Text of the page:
When mum-of-two Carys Evans started experiencing mild stomach pains in June last year she decided to visit her GP for reassurance that it was nothing serious.

The 41-year-old had also been losing weight and noticed that her tender belly button had turned from an "innie" into an "outie" like when she was pregnant.

But despite her range of unusual symptoms she never imagined that she would be diagnosed with bowel cancer and told it was past the point of being curable.

"My GP said it sounded like gallstones and sent me for a scan two days later," said Carys, from Monmouthshire.

"I went to the Royal Gwent and the scan showed masses on my bowel and liver. The last thing I expected was to be told it was cancer."

Carys with her daughter Hâf, six
Carys with her daughter Hâf, six

Carys, originally from Anglesey, said she didn't think she would be a candidate for bowel cancer due to her age and lifestyle.

"It was a massive shock. I'm young and I thought I was doing everything right. I would eat a healthy diet and was a keen runner and walker," she said.

"Going through this experience has made me realise there are so many other people my age going through the same thing.

"That's why it's so important for me to raise awareness of the symptoms of bowel cancer and encourage others to seek advice as early as possible if they experience any changes."

Due to the pandemic Carys, who is married to Lee, was on her own when she was told her cancer was incurable.

Carys with her husband Lee
Carys with her husband Lee

She added: "That was really hard. The doctor phoned my husband to tell him the news and then he came to pick me up.

"Having treatment alone has also been really challenging and not having my usual support network or even a cwtsh has been difficult.

"Thankfully with lockdown easing a bit it means I’ll be able to see family and friends a bit more which will be so nice."

Carys with her daughters and her mum
Carys with her daughters and her mum

Carys has completed six months of chemotherapy and is now receiving targeted treatment to keep the disease under control.

"I am receiving Cetuximab and Encorafenib, a relatively new targeted therapy in terms of bowel cancer treatment. It isn’t chemo and this means it could be easier to tolerate physically," she added.

"When people now ask me how I'm feeling I can honestly tell them that I feel pretty well. I do have some joint pain and tiredness but apart from that I'm feeling quite good."

Carys – who has two daughters Hâf, six and Mari, three – decided early on that she wasn’t going to let cancer dominate her life and she deals with the disease like any chronic illness.

Carys and her daughters keeping active in the garden
Carys and her daughters keeping active in the garden

"Life is relatively normal," she said. "We seem to be in a rhythm that allows life and treatment to co-exist.

"I am living with cancer but I don’t want it to consume my life. My mind isn’t full of cancer. My life isn’t about cancer all day every day and I’m sure this is reflected in my outlook and attitude."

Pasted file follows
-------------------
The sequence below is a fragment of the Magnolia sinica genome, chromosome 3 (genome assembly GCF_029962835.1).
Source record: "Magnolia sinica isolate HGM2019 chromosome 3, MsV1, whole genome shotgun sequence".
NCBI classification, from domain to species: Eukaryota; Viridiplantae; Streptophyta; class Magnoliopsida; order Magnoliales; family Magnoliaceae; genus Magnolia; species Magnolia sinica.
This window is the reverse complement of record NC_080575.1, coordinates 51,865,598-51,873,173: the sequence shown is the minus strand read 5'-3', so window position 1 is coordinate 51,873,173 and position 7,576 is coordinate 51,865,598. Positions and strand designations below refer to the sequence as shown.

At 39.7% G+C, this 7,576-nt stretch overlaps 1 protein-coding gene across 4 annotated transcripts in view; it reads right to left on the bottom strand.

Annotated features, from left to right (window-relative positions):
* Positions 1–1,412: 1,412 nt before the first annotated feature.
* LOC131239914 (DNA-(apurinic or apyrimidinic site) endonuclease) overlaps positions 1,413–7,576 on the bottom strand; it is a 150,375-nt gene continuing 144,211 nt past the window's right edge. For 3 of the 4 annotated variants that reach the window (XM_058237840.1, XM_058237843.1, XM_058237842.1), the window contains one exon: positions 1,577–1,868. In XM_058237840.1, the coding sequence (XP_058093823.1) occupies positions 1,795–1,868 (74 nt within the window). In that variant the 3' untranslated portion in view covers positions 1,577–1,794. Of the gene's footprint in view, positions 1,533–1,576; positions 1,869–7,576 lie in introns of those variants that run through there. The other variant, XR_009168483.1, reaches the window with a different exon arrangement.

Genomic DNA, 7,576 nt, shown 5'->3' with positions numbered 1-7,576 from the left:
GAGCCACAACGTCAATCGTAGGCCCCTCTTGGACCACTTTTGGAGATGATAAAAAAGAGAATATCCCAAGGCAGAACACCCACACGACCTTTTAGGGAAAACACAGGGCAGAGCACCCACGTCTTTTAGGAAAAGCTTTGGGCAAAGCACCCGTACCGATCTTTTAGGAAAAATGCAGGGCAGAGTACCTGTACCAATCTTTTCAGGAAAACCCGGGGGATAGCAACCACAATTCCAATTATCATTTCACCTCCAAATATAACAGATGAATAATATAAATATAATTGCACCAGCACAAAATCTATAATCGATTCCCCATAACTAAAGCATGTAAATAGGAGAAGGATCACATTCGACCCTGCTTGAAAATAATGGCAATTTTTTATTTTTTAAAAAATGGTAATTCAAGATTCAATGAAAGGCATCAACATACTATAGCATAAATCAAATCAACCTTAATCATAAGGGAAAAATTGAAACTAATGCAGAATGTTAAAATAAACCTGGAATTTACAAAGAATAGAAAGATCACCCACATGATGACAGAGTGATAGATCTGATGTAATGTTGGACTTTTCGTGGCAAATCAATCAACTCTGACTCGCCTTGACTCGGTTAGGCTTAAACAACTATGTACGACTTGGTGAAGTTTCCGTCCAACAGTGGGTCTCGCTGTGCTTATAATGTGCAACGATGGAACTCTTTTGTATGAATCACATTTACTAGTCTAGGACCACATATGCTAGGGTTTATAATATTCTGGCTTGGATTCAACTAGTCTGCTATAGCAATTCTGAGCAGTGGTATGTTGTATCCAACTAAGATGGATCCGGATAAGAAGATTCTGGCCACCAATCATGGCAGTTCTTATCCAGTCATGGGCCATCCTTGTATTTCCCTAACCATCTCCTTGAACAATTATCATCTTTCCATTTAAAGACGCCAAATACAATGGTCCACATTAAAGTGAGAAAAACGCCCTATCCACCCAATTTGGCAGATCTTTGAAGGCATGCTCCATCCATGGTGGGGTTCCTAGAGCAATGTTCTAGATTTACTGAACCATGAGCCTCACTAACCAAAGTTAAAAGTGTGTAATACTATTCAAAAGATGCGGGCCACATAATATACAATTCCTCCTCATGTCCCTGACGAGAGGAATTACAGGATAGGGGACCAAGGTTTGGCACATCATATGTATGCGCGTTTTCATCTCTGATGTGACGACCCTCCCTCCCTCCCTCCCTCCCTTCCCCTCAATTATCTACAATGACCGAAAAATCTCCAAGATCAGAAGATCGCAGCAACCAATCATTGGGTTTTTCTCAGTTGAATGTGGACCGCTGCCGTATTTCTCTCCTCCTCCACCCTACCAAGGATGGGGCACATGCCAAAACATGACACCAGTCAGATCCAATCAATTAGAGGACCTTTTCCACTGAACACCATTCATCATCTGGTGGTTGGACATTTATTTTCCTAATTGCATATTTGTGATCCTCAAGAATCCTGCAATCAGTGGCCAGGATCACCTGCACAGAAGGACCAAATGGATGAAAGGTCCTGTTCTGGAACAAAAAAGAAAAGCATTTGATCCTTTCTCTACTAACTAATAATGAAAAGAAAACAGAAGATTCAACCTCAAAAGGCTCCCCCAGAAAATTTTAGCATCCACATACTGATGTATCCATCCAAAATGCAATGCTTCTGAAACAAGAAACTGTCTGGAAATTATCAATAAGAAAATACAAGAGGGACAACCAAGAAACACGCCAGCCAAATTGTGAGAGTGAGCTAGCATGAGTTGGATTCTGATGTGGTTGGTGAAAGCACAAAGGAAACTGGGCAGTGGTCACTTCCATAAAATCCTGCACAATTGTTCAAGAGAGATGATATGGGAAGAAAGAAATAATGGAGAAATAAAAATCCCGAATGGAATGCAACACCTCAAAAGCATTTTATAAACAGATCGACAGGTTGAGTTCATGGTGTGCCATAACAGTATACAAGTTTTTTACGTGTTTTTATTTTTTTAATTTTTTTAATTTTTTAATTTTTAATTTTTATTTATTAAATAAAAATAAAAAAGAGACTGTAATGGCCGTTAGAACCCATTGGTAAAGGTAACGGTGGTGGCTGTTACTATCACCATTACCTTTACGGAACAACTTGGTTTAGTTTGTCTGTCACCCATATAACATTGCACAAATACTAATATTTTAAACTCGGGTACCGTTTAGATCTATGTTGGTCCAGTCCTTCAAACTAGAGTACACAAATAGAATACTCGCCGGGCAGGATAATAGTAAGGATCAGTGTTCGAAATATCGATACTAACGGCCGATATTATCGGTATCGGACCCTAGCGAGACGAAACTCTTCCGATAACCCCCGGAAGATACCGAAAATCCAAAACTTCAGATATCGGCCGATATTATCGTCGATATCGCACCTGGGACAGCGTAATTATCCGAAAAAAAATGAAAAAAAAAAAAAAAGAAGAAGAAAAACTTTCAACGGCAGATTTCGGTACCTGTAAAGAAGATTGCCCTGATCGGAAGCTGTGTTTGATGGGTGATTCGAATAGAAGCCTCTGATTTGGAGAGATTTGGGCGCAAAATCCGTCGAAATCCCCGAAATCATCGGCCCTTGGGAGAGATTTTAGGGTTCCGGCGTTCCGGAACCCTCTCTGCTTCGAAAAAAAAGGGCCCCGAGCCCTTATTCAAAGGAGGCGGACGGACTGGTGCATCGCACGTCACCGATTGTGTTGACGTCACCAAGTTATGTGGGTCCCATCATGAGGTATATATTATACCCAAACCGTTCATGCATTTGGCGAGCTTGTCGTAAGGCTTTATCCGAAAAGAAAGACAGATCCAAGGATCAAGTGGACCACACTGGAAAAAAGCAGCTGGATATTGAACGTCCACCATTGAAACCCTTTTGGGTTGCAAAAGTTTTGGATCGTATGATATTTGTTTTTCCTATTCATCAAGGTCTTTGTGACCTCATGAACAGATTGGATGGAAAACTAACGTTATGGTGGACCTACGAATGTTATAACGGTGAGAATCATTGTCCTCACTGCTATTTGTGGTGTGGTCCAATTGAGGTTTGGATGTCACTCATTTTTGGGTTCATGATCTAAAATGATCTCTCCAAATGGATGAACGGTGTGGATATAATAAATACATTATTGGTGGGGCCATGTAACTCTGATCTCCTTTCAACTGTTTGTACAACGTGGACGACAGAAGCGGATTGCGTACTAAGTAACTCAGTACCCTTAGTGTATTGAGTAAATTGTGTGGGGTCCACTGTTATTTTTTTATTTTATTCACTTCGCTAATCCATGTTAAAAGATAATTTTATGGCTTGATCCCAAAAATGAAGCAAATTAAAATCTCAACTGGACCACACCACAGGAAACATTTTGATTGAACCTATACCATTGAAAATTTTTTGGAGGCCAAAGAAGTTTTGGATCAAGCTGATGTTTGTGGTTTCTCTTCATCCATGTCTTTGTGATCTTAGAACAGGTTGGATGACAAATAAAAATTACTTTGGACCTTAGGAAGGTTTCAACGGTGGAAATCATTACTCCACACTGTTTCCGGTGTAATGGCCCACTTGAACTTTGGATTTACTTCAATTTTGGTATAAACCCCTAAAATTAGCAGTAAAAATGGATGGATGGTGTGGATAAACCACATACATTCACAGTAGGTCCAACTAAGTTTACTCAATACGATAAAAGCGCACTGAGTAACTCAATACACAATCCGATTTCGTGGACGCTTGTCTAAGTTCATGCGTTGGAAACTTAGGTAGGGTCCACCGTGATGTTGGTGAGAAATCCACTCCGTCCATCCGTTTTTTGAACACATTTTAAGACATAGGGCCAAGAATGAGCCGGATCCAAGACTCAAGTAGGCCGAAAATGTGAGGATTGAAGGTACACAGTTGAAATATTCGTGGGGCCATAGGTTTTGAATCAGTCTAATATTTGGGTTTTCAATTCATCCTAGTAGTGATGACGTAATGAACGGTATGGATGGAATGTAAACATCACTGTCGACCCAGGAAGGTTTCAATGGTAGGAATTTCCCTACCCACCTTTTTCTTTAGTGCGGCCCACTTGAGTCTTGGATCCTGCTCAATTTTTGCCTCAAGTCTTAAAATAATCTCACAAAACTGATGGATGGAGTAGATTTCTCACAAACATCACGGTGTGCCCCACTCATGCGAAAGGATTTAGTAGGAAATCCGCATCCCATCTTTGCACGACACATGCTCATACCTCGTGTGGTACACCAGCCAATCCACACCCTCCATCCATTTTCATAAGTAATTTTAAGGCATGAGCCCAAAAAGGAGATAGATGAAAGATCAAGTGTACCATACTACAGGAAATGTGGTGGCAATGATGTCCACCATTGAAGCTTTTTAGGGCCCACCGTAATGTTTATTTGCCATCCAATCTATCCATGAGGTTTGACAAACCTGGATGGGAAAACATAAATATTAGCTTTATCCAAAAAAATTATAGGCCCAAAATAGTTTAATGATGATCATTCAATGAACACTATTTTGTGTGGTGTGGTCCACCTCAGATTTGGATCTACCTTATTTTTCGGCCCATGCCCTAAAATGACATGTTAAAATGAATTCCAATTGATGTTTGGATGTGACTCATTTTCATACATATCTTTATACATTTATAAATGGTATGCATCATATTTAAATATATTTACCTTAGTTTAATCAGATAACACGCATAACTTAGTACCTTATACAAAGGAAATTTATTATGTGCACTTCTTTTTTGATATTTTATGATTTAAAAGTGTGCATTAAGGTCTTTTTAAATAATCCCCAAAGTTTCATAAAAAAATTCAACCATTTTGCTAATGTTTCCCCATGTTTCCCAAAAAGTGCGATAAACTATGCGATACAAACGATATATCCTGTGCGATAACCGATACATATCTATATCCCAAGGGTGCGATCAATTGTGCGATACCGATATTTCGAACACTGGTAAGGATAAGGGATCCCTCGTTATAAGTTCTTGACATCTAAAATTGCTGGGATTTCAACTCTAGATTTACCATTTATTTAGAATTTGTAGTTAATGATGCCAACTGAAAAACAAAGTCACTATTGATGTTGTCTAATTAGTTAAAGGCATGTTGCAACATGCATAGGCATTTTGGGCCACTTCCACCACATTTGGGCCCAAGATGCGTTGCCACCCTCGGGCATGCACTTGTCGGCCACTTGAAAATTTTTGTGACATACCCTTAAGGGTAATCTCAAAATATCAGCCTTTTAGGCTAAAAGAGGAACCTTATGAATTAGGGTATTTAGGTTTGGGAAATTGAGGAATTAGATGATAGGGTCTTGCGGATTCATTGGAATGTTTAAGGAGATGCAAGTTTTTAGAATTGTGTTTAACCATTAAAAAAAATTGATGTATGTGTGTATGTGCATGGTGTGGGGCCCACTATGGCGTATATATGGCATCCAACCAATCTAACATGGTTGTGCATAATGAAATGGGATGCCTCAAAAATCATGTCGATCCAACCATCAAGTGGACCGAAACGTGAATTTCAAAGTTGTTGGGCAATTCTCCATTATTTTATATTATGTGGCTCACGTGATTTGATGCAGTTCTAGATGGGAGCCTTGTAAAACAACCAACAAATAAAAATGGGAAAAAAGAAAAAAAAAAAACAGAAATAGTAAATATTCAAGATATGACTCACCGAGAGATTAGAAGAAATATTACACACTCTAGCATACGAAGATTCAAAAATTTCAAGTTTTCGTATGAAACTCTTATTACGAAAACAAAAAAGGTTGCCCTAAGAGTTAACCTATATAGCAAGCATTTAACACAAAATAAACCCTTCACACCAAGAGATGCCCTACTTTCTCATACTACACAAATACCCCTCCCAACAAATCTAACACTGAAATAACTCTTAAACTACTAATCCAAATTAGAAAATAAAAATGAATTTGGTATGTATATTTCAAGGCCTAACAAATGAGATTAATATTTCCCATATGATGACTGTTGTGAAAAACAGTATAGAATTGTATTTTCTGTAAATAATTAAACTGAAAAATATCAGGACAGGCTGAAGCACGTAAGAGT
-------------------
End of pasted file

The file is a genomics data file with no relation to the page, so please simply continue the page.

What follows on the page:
And there have been some positives to come out of the situation.

"I've found a new sense of what's important in life, a new appreciation for the love and support of family and friends.

"I've also made some new and inspirational friends and have a renewed sense of who I am."

Writing a blog has been one of the ways Carys has been able to express her feelings as well as connecting with other people facing similar circumstances.

"The blog has been a bit like therapy," she said. "I’m a Welsh-speaker so I blog in Welsh and English. It's a great way to raise awareness and it brings me a lot of comfort to reach out to others."

Carys is now backing Cancer Research UK's Race for Life at Home
Carys is now backing Cancer Research UK's Race for Life at Home

Carys said she is passionate about helping other people affected by the disease which is why she is backing Cancer Research UK's Race for Life at Home on Saturday, April 26.

She is supporting thousands of people from across the UK who have all vowed to run, walk, or jog 5km either alone or in small, socially-distanced groups to raise money for life-saving research.

Carys said she was going to take part but has recently found out she has a small fracture in her pelvis.

"I’ve taken part in the Race for Life a couple of times but this year, due to Covid restrictions, we are being encouraged to take part in Race for Life at Home.

"As someone receiving treatment that was only licensed for use with bowel cancer patients in January this year I know first-hand how important it is to learn more about treating cancer, how it responds, and how it can be managed."

People can visit raceforlife.org to sign up to Race for Life at Home for £5 then receive a race pack which includes a medal. Money raised will help scientists find new ways to prevent, diagnose, and treat cancer, helping to save more lives.

Carys, who had one last message for anyone worried about symptoms, said: "Please go and see your GP. Catching bowel cancer early vastly increases the likelihood of it being cured.

"Don't delay or put off any concerns even if those concerns are a bit embarrassing. Your doctor certainly won't be embarrassed if you turn up to chat about poo."

The symptoms of bowel cancer can include:

To sign up to Race for Life at Home this April visit raceforlife.org or call 0300 123 0770.